IOGP Well Control Incident Lesson Sharing
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Barrier verification missed: Open fluid loss valve leads to well control incident

The incident occurred during the final stages of the completion of a horizontal screen producing well.

The installation of lower completion was completed and the liner top packer was successfully set and pressure tested.

The remaining program steps were to place a base oil cushion above the closed fluid loss valve to create an under-balanced condition to support production kick off.

The path for the brine to base oil displacement was from the cement unit, down the tubing string, through a ported sub installed above the completion packer and then up the annulus. Brine returns were discharged overboard until a dyed interface was observed. The intention was to displace the entire well (tubing and annulus volume) above the fluid loss valve to base oil (+/-125m).

The well displacement to base oil commenced once the tubing hanger was landed, latched, and over-pulled. When displacement was complete, flow was observed to continue from the well. The Driller shut-in at the surface choke and monitored the wellbore pressures on the tubing and annulus. It was estimated that an influx of 23m had entered the well.

The influx was bullheaded back into the formation by pumping base oil from the cement unit.

What Went Wrong?:

  • Fluid Loss Valve failed unexpectedly to the open position. The cause of the valve opening could not be determined (i.e. failed open or opened unintentionally).
  • Brine returns were being discharged overboard and were not being accounted for.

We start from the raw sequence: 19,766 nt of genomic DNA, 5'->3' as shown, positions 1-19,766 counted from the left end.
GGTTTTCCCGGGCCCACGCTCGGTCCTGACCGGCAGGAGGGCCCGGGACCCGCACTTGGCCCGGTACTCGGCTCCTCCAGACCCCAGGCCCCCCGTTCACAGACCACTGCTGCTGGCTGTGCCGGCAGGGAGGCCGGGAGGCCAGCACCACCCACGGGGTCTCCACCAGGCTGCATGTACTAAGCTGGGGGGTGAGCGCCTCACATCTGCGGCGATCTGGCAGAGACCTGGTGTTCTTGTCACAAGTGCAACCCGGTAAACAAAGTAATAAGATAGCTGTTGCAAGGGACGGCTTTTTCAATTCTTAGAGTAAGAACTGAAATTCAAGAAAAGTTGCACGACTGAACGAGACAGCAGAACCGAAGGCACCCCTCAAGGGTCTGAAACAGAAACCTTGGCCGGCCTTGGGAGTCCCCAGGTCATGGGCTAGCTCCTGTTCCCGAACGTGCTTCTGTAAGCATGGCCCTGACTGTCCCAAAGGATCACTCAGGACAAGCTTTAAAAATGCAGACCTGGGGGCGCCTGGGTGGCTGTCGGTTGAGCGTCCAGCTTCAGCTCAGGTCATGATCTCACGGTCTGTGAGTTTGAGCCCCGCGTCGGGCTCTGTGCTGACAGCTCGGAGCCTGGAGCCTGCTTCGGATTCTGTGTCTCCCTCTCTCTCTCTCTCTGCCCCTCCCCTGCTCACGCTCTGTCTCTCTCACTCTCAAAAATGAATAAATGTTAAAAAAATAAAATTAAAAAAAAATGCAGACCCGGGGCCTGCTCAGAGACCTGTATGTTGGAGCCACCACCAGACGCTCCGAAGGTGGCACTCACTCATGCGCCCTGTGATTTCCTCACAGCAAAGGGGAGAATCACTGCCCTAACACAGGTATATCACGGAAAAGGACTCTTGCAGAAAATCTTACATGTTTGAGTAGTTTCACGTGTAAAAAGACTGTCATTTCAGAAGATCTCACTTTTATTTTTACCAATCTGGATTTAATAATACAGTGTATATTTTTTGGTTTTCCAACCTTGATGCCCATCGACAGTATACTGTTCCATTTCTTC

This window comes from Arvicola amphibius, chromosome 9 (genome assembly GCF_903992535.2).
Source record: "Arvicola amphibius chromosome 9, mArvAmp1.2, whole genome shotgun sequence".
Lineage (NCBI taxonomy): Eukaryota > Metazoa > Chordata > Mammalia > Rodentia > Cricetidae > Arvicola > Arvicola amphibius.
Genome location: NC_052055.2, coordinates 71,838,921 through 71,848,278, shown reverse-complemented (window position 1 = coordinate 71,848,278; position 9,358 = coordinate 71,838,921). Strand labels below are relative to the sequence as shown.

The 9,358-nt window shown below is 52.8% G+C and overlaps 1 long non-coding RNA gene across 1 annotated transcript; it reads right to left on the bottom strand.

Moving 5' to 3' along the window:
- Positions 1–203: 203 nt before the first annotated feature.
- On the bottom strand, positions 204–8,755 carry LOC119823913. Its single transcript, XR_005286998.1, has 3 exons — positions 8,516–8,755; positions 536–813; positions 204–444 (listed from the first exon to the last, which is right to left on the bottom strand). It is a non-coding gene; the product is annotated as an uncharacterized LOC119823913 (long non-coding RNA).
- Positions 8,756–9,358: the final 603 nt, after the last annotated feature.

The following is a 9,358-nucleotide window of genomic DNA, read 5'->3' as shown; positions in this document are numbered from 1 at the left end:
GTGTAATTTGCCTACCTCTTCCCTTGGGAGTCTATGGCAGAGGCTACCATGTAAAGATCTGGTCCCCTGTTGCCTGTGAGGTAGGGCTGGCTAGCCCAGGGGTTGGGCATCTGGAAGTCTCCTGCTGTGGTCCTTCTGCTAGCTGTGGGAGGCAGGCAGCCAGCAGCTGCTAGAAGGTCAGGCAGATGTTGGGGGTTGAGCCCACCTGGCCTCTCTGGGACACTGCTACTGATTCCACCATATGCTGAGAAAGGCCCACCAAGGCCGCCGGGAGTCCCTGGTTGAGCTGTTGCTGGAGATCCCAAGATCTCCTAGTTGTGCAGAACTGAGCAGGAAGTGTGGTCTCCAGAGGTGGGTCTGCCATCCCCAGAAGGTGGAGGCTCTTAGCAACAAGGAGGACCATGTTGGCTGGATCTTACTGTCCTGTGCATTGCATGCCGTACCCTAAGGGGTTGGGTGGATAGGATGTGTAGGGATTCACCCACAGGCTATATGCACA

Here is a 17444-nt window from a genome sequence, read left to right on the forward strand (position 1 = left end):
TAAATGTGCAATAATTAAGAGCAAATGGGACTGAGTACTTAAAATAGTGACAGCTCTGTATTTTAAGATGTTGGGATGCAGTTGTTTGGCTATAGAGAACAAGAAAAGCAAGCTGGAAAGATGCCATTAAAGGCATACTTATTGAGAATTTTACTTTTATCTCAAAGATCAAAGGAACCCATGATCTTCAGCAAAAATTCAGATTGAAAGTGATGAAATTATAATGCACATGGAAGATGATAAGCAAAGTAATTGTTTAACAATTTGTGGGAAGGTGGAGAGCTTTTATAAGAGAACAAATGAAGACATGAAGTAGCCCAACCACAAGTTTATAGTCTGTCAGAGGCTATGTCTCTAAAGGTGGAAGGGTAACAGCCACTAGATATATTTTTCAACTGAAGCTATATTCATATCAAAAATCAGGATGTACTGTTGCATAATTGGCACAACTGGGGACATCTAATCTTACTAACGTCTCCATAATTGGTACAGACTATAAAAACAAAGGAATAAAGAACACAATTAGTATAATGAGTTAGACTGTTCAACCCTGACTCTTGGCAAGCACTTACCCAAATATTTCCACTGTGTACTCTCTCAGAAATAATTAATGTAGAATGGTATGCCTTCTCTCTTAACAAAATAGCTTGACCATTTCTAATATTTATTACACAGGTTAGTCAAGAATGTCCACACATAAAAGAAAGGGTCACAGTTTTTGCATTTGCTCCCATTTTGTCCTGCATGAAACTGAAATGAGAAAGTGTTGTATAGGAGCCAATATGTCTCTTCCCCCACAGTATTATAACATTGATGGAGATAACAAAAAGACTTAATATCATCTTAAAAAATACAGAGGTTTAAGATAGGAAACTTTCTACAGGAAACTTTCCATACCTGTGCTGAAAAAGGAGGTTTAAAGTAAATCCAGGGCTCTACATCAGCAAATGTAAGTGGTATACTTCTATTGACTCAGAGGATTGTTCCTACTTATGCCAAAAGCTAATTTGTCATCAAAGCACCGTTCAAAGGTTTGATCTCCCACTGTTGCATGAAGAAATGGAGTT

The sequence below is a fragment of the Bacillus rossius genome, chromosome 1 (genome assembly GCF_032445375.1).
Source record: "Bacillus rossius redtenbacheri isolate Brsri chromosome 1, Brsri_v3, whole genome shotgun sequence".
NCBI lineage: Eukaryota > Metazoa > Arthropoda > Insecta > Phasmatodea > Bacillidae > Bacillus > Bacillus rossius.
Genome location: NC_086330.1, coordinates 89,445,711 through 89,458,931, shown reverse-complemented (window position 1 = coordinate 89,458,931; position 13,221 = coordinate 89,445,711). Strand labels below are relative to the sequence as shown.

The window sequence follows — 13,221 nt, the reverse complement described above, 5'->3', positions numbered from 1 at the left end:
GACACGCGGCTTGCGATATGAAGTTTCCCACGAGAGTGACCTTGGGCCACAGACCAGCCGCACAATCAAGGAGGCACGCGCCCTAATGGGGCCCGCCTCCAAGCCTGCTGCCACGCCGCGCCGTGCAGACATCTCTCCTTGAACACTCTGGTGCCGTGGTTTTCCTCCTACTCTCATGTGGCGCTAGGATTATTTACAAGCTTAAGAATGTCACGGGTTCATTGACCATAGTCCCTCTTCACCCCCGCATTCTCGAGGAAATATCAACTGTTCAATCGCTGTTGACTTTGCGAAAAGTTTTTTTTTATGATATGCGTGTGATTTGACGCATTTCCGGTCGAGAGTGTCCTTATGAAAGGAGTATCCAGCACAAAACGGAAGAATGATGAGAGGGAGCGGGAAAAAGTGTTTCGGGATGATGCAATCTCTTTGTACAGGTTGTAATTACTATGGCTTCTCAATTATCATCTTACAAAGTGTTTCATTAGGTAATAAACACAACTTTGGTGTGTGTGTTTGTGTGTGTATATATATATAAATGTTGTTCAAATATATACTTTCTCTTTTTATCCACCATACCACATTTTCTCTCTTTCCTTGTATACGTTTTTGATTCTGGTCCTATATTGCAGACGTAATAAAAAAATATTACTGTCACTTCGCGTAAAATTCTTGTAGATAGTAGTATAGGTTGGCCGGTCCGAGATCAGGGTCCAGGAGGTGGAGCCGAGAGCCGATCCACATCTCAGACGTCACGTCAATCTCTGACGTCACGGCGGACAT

• No in-flow (negative pressure) test was incorporated into the displacement to hold constant bottom hole pressure until the displacement was complete.
  • A previous in-flow test to a seawater gradient was believed to be sufficient to qualify the barrier, but this test did not expose the well barrier to the maximum pressure differential that would have been experienced at the completion of the displacement to base oil.
  • A loss of situational awareness by the Driller contributed to by various cognitive biases allowed the influx to continue while indicators were present.
  • There was an inadequate focus of process safety (major accident hazards) in favour of occupation/environmental hazards associated with the task.

Root Causes:

  • Lack of well control procedures implementation
  • Well integrity requirements not implemented in Operator well planning process.

Figure 1

Corrective Actions and Recommendations:

  • Improve well planning process to include more detailed assurance checks for key well integrity requirements and improved stakeholder review.
  • Improve understanding and use of major accident hazard risk assessment (Bow Tie diagrams) in the verification activities to control major accident hazards conducted by rig site supervisors.
  • Incorporate specific requirements to demonstrate management system requirements into the competency assurance program.
  • Improve well control auditing to obtain objective evidence of policy implementation.
  • Increase awareness of the effects of cognitive bias in process safety and ways to increase sensitivity to "weak signals" in well control.

IOGP Well Control Incident Lesson Sharing 16-2

safety alert number: 274


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